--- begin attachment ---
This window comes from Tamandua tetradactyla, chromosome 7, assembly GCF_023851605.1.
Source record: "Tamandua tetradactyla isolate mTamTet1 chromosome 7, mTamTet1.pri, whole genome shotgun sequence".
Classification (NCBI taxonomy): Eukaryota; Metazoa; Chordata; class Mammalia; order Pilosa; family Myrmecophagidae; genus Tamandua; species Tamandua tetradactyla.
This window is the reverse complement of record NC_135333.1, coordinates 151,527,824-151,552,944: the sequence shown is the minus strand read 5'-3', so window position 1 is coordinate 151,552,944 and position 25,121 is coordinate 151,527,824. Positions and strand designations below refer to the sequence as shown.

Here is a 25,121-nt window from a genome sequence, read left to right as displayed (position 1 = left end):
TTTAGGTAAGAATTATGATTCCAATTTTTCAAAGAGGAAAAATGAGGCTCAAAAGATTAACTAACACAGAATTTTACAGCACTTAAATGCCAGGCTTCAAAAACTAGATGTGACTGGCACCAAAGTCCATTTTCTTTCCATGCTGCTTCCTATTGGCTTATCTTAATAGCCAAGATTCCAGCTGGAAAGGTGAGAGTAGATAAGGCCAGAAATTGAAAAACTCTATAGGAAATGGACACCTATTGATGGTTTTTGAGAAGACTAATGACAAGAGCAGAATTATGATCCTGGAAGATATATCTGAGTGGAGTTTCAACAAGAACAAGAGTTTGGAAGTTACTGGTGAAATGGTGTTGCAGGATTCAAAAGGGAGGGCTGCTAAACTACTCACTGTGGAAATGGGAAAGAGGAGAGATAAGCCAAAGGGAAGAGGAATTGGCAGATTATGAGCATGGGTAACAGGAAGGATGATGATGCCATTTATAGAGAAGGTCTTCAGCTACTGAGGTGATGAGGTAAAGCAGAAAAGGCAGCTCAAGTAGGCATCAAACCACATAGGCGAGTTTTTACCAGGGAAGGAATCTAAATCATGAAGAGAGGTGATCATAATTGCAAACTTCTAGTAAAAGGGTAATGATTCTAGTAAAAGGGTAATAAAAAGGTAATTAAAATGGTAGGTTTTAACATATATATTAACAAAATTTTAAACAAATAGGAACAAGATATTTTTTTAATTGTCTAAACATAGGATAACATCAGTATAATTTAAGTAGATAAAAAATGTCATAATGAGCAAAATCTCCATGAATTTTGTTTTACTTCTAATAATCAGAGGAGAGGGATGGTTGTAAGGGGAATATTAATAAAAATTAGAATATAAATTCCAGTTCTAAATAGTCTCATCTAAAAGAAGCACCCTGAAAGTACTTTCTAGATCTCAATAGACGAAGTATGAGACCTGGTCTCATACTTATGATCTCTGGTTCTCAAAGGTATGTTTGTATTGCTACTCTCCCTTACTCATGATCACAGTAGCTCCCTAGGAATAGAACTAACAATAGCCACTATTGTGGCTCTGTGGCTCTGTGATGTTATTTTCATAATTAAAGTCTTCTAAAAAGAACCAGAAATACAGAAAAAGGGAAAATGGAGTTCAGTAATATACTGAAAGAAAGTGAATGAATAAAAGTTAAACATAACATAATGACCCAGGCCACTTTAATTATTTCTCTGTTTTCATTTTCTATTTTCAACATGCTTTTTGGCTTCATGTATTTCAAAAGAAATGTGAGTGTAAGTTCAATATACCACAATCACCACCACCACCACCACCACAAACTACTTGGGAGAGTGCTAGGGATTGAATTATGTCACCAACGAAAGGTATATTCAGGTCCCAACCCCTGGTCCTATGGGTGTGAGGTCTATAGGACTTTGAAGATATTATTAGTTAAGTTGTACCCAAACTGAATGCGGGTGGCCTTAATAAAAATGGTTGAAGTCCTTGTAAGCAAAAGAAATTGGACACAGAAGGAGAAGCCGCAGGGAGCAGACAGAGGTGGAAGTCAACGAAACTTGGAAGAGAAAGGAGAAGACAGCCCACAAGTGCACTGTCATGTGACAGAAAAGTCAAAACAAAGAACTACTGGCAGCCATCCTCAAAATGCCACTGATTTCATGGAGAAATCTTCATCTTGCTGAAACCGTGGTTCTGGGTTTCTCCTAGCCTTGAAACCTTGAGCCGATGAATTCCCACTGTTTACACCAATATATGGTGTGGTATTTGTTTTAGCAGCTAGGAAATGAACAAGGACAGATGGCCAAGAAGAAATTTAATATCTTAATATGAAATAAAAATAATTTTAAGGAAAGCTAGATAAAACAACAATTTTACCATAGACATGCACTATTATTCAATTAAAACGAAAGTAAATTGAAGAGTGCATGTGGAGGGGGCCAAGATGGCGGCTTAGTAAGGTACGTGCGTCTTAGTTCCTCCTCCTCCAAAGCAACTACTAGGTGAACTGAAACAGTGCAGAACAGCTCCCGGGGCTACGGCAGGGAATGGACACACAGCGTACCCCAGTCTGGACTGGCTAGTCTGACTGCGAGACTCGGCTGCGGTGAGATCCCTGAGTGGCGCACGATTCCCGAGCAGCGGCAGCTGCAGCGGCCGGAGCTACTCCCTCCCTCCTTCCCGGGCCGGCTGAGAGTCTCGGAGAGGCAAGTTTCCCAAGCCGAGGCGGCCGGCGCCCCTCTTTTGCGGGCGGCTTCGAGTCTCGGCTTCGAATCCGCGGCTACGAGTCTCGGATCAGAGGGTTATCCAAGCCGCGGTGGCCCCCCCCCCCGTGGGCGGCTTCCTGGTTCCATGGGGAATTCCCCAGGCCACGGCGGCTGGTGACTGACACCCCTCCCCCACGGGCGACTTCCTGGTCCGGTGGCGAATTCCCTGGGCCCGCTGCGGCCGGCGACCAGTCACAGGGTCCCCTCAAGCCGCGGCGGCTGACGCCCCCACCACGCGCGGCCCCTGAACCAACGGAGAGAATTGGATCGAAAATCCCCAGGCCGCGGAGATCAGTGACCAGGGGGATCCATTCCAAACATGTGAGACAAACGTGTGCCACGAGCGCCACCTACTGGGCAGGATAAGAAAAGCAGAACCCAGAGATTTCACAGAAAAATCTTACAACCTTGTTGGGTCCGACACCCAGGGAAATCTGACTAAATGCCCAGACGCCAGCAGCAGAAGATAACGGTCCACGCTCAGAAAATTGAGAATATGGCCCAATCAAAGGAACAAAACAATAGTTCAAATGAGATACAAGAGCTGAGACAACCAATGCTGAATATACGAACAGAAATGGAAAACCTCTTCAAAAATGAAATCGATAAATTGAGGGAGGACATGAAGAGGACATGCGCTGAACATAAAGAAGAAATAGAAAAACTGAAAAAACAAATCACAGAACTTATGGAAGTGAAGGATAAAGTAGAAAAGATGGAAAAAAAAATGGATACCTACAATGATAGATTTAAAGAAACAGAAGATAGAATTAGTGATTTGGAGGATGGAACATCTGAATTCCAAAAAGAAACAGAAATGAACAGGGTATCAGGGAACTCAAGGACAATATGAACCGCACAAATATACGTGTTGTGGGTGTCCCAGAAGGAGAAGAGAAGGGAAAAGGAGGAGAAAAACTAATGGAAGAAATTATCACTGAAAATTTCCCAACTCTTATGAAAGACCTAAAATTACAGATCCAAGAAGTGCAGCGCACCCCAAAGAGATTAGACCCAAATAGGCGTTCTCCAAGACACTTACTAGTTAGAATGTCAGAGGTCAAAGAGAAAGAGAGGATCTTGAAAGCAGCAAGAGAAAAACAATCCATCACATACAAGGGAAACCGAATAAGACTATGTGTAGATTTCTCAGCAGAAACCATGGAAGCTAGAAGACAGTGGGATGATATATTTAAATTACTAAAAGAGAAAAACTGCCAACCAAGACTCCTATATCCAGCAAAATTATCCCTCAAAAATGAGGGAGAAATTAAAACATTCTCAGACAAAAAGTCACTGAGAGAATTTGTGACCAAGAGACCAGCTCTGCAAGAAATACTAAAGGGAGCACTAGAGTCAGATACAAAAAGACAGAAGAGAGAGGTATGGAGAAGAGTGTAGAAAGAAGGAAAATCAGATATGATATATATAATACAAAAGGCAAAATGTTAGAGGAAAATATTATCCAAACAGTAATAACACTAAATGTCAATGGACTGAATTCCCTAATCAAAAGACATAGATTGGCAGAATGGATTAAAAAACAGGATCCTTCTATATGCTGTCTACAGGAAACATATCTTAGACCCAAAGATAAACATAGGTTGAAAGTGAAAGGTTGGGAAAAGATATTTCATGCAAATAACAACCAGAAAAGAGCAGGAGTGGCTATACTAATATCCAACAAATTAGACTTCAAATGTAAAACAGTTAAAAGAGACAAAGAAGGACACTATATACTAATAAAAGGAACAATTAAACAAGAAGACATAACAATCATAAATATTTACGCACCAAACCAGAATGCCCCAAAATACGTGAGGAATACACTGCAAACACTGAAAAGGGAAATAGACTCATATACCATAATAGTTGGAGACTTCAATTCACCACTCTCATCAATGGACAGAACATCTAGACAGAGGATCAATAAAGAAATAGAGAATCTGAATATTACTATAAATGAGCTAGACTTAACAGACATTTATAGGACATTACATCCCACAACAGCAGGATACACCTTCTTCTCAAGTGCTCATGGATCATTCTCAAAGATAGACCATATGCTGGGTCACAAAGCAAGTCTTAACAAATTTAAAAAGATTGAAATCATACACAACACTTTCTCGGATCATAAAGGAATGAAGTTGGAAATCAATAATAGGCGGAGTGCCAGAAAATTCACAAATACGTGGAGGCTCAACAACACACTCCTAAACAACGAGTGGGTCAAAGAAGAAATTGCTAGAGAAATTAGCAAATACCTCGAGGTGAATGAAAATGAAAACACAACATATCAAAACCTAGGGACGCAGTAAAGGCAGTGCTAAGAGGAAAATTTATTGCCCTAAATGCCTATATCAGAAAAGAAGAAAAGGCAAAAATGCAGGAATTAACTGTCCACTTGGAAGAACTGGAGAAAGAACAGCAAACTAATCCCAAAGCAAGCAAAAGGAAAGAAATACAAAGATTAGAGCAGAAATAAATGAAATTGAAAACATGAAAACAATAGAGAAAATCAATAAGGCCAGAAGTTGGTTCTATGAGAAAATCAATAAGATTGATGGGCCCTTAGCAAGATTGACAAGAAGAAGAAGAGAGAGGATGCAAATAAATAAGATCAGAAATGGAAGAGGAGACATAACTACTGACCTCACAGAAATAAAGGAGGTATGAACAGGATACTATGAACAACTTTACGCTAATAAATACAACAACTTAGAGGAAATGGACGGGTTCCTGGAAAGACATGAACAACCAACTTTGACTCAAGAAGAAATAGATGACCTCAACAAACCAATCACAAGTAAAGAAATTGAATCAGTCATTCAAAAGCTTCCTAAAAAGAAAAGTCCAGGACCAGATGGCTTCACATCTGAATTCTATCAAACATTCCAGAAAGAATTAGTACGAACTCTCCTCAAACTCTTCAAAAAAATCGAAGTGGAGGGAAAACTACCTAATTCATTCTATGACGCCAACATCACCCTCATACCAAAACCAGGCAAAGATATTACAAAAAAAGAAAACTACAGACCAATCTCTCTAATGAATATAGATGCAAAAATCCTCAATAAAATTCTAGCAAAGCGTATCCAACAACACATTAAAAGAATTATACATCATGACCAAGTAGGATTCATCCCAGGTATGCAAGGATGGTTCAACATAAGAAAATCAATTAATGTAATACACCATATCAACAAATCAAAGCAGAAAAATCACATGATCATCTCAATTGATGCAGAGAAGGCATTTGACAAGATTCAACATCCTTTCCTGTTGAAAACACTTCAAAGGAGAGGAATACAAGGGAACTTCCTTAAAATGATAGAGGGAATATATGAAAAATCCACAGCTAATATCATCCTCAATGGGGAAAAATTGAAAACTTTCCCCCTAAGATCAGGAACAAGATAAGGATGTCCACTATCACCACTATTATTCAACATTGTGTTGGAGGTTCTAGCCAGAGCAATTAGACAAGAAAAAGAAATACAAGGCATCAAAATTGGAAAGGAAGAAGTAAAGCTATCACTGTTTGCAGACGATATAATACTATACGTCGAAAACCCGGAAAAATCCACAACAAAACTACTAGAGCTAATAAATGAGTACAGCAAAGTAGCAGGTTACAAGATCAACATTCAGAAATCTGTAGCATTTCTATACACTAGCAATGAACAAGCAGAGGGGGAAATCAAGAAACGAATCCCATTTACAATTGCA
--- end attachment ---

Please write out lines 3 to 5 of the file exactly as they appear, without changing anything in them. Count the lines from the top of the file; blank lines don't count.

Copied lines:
Classification (NCBI taxonomy): Eukaryota; Metazoa; Chordata; class Mammalia; order Pilosa; family Myrmecophagidae; genus Tamandua; species Tamandua tetradactyla.
This window is the reverse complement of record NC_135333.1, coordinates 151,527,824-151,552,944: the sequence shown is the minus strand read 5'-3', so window position 1 is coordinate 151,552,944 and position 25,121 is coordinate 151,527,824. Positions and strand designations below refer to the sequence as shown.

Here is a 25,121-nt window from a genome sequence, read left to right as displayed (position 1 = left end):